March 18th 2007

The Draversi Tournament in PHQ has ended, and LordAsriel turns out to be our King of Draversi.

I've written another episode of my Quick Movie Reviews series, and added a review about the great game Dreamfall.

I've recently played twenty minutes of Lord of the Rings Online, which turned out to be World of Warcraft with a Tolkien skin. I also gave Vanguard a try, which - surprisingly - resembled World of Warcraft in a lot of aspects. Copying is a form of flattery, or in this case it's a sign of let's-do-what-we-know-works. I also installed Second Life, created a character, logged into a server and uninstalled it again.

After all, I think I'm done with MMORPGs. First of all, I don't need any virtual friends. I have my own community already. Second, I don't need Second Life to show off artistic skills, I have my websites. The same reason I believe MySpace is completely unnecessary for me - I already have websites with my content, why should I bother creating another website just because people on MySpace only surf around MySpace? I have set up a simple MySpace page and yet I still hear complaints and/or suggestions to spice it up with drawings or some such, because "it's like a business card".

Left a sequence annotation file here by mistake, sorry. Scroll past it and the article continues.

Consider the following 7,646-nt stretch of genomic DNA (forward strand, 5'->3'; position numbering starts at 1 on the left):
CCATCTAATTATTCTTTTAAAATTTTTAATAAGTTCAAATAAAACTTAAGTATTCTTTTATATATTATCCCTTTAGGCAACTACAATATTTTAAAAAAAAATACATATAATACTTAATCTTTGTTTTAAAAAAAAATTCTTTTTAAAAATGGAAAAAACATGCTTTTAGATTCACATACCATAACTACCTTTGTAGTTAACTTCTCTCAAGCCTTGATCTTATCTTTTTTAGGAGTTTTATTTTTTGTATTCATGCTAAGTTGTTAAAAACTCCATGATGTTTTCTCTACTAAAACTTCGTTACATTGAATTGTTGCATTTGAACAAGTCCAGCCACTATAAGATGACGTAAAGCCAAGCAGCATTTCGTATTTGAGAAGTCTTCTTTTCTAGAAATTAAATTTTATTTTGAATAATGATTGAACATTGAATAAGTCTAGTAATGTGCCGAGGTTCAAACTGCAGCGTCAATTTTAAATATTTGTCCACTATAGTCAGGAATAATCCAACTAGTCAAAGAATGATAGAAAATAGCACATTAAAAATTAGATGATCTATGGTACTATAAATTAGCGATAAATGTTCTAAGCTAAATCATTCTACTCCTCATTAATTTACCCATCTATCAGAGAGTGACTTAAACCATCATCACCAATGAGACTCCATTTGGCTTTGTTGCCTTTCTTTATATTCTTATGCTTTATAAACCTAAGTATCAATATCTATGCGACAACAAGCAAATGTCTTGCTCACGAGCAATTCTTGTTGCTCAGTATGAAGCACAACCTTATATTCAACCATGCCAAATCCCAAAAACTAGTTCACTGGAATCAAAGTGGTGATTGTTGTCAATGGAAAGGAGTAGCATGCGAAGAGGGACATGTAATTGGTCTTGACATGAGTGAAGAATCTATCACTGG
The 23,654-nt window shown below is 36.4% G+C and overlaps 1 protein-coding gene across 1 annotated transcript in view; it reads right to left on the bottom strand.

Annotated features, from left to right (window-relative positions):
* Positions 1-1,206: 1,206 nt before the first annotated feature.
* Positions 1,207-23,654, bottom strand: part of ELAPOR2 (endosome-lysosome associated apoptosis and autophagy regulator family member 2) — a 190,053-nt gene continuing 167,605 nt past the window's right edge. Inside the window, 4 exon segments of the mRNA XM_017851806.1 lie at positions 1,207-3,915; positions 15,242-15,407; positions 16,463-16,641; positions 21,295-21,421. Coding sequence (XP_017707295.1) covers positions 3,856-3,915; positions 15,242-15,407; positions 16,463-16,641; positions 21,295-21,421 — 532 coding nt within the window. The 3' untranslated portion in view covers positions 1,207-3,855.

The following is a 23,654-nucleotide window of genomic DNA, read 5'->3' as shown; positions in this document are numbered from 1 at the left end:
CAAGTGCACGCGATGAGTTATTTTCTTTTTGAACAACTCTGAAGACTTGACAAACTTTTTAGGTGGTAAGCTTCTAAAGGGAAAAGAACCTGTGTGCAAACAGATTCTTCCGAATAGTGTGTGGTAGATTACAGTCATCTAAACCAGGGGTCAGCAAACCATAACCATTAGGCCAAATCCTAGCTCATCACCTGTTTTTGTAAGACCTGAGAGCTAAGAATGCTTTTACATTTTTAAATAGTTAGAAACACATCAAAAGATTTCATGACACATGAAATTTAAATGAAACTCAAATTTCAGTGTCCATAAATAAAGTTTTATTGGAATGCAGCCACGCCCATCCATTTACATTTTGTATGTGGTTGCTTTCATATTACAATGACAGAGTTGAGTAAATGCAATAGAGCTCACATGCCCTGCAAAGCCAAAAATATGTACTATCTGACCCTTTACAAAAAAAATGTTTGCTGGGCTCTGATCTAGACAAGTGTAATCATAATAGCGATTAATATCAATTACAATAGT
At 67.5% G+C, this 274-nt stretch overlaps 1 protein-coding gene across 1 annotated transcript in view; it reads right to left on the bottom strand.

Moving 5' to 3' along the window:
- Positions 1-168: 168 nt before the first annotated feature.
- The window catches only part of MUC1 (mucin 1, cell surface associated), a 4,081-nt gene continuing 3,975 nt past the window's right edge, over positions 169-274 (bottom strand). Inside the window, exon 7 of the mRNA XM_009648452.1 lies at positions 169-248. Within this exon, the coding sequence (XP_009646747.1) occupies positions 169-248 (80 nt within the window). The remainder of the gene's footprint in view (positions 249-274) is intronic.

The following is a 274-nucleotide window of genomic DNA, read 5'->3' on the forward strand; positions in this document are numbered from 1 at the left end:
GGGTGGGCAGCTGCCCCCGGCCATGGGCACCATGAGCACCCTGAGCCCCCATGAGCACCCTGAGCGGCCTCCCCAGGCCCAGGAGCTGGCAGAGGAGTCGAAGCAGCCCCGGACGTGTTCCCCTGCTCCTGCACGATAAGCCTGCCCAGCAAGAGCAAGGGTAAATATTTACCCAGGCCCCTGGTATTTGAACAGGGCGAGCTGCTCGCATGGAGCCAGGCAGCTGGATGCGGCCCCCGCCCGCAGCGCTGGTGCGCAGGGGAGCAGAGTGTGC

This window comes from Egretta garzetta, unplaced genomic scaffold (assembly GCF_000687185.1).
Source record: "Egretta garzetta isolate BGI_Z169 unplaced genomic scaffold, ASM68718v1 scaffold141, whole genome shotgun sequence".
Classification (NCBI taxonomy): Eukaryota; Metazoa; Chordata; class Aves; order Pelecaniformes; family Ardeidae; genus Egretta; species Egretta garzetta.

Third, MMORPGs are designed to take long. You don't get instant entertainment value for your buck, you get it after running ten minutes from point A to point B, or after killing X of creature type Y. Whereas would you be playing, say, Dreamfall, you would receive constant entertainment. No struggle or unnecessary wasting of time involved.

And why are there still so many MMORPGs coming out? With WoW and Second Life taking over most potential gamers, what's left of the market for companies to decide and build a new world? Why does Sony think Home will work when there are things like Second Life and even smaller scale social platforms like Gaia Online already around? Where are the people to fill all those places?